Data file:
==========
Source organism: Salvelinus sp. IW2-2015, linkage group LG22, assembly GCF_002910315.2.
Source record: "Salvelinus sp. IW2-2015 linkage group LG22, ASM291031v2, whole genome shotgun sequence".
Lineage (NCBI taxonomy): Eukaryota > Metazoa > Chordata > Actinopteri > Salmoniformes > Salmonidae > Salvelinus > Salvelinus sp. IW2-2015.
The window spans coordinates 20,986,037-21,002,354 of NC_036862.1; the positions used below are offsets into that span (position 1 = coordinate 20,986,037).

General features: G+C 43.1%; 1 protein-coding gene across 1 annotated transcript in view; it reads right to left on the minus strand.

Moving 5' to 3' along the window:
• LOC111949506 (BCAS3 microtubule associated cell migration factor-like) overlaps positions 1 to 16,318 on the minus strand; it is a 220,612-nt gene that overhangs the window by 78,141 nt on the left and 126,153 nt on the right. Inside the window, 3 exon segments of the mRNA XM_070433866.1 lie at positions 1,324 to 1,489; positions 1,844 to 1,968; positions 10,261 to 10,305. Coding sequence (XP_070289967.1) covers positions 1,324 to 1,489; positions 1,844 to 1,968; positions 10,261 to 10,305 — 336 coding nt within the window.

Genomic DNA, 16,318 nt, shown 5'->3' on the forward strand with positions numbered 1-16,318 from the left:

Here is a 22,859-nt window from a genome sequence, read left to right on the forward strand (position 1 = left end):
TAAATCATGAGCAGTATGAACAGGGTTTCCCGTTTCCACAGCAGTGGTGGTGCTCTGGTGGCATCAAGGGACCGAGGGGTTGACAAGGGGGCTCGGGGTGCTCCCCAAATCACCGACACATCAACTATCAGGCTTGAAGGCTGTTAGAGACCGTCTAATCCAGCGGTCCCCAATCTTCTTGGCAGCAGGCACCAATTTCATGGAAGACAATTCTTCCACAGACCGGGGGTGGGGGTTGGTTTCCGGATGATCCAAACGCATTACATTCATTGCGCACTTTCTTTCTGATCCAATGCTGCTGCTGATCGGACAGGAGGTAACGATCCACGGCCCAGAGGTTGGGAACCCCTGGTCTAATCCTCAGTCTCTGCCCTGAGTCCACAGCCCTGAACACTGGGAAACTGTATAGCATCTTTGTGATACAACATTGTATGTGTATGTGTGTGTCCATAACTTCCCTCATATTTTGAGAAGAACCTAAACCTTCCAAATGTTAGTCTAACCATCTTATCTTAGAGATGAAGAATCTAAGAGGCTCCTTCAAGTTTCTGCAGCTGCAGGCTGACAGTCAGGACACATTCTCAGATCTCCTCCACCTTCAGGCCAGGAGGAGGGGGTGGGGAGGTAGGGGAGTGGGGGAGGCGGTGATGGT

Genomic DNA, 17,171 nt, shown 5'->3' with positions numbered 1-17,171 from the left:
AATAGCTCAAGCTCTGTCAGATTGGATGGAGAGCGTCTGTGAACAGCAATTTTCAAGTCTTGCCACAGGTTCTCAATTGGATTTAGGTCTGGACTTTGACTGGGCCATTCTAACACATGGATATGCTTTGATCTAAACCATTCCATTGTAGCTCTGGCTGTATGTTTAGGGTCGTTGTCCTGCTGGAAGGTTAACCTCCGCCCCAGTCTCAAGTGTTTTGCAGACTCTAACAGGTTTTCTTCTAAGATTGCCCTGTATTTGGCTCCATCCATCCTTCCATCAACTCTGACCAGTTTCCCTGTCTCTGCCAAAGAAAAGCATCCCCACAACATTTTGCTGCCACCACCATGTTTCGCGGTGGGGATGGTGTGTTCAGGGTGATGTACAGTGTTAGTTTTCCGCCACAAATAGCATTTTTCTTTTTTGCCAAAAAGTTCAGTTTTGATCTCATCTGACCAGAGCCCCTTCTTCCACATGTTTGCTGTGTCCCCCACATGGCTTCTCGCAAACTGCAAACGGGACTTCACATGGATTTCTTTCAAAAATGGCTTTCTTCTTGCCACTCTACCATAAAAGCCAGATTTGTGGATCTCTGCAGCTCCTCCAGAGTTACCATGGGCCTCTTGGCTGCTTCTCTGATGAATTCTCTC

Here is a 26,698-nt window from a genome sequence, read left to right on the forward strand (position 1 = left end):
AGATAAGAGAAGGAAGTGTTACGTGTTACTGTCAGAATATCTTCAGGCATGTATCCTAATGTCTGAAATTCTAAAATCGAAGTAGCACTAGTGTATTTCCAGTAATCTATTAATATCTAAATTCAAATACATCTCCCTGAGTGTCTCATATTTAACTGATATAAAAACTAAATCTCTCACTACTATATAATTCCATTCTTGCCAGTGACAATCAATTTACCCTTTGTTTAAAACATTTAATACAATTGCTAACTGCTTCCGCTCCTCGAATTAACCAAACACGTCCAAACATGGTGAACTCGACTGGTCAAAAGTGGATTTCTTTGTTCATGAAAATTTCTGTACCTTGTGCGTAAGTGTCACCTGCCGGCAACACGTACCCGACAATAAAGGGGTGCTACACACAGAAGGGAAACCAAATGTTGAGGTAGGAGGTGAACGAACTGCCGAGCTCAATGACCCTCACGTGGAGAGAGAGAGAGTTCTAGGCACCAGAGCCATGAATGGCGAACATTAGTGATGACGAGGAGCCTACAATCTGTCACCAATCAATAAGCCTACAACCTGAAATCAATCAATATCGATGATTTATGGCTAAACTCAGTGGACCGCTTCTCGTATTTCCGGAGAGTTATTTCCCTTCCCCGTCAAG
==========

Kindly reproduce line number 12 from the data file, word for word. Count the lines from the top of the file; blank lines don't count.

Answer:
AATAGCTCAAGCTCTGTCAGATTGGATGGAGAGCGTCTGTGAACAGCAATTTTCAAGTCTTGCCACAGGTTCTCAATTGGATTTAGGTCTGGACTTTGACTGGGCCATTCTAACACATGGATATGCTTTGATCTAAACCATTCCATTGTAGCTCTGGCTGTATGTTTAGGGTCGTTGTCCTGCTGGAAGGTTAACCTCCGCCCCAGTCTCAAGTGTTTTGCAGACTCTAACAGGTTTTCTTCTAAGATTGCCCTGTATTTGGCTCCATCCATCCTTCCATCAACTCTGACCAGTTTCCCTGTCTCTGCCAAAGAAAAGCATCCCCACAACATTTTGCTGCCACCACCATGTTTCGCGGTGGGGATGGTGTGTTCAGGGTGATGTACAGTGTTAGTTTTCCGCCACAAATAGCATTTTTCTTTTTTGCCAAAAAGTTCAGTTTTGATCTCATCTGACCAGAGCCCCTTCTTCCACATGTTTGCTGTGTCCCCCACATGGCTTCTCGCAAACTGCAAACGGGACTTCACATGGATTTCTTTCAAAAATGGCTTTCTTCTTGCCACTCTACCATAAAAGCCAGATTTGTGGATCTCTGCAGCTCCTCCAGAGTTACCATGGGCCTCTTGGCTGCTTCTCTGATGAATTCTCTC